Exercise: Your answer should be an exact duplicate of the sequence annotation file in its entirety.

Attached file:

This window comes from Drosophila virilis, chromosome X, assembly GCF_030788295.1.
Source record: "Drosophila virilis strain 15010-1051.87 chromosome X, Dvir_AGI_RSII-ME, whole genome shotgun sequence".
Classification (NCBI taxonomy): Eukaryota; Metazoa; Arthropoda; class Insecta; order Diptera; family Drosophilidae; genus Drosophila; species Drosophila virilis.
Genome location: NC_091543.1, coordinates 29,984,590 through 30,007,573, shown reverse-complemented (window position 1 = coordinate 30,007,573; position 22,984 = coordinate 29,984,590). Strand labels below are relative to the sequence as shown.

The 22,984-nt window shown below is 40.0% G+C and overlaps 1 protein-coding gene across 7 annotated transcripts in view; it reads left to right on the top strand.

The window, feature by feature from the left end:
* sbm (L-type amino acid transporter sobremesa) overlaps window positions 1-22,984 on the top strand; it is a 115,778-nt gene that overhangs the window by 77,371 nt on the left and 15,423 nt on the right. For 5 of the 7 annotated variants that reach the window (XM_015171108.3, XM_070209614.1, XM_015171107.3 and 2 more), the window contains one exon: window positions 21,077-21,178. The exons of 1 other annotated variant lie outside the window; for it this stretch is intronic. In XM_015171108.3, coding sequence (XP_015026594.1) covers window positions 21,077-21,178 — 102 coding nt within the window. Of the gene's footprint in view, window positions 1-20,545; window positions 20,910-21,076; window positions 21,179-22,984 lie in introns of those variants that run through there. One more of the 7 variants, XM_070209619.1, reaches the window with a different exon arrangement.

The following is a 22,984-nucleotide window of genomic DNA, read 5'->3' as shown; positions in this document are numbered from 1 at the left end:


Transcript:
This window comes from Drosophila virilis, chromosome X, assembly GCF_030788295.1.
Source record: "Drosophila virilis strain 15010-1051.87 chromosome X, Dvir_AGI_RSII-ME, whole genome shotgun sequence".
Classification (NCBI taxonomy): Eukaryota; Metazoa; Arthropoda; class Insecta; order Diptera; family Drosophilidae; genus Drosophila; species Drosophila virilis.
Genome location: NC_091543.1, coordinates 29,984,590 through 30,007,573, shown reverse-complemented (window position 1 = coordinate 30,007,573; position 22,984 = coordinate 29,984,590). Strand labels below are relative to the sequence as shown.

The 22,984-nt window shown below is 40.0% G+C and overlaps 1 protein-coding gene across 7 annotated transcripts in view; it reads left to right on the top strand.

The window, feature by feature from the left end:
* sbm (L-type amino acid transporter sobremesa) overlaps window positions 1-22,984 on the top strand; it is a 115,778-nt gene that overhangs the window by 77,371 nt on the left and 15,423 nt on the right. For 5 of the 7 annotated variants that reach the window (XM_015171108.3, XM_070209614.1, XM_015171107.3 and 2 more), the window contains one exon: window positions 21,077-21,178. The exons of 1 other annotated variant lie outside the window; for it this stretch is intronic. In XM_015171108.3, coding sequence (XP_015026594.1) covers window positions 21,077-21,178 — 102 coding nt within the window. Of the gene's footprint in view, window positions 1-20,545; window positions 20,910-21,076; window positions 21,179-22,984 lie in introns of those variants that run through there. One more of the 7 variants, XM_070209619.1, reaches the window with a different exon arrangement.

The following is a 22,984-nucleotide window of genomic DNA, read 5'->3' as shown; positions in this document are numbered from 1 at the left end: